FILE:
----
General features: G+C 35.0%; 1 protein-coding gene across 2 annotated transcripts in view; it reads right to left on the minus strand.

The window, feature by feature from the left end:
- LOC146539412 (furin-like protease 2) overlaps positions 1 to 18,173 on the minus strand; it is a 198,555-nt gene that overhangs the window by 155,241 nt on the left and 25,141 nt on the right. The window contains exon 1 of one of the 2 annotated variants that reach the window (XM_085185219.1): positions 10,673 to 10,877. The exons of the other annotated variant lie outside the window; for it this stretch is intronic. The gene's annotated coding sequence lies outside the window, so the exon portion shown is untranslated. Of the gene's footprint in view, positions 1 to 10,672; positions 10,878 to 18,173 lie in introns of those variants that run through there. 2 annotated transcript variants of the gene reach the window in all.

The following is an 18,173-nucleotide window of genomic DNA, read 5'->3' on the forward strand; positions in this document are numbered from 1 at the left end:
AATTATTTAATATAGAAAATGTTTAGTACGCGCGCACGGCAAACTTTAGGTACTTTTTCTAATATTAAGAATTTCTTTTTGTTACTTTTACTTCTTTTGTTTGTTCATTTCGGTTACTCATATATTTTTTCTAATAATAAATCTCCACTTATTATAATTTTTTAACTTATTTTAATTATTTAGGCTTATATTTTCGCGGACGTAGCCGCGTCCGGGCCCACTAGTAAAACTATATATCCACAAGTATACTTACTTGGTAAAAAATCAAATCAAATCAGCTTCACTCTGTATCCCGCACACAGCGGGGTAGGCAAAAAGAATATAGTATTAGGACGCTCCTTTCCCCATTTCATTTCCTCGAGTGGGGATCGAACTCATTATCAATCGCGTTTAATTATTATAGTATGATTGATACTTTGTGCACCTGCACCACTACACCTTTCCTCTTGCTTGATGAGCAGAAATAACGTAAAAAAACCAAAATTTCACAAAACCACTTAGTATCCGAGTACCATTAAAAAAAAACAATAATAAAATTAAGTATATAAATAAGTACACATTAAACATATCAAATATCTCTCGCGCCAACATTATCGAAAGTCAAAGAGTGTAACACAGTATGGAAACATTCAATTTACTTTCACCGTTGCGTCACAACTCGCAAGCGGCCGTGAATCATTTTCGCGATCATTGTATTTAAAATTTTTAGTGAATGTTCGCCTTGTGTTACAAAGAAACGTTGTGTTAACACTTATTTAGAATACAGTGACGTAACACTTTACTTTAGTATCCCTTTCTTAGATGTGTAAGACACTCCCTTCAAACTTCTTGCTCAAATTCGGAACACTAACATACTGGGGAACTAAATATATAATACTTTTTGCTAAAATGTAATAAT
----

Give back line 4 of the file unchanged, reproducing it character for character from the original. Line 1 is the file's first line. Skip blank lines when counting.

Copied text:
The following is an 18,173-nucleotide window of genomic DNA, read 5'->3' on the forward strand; positions in this document are numbered from 1 at the left end: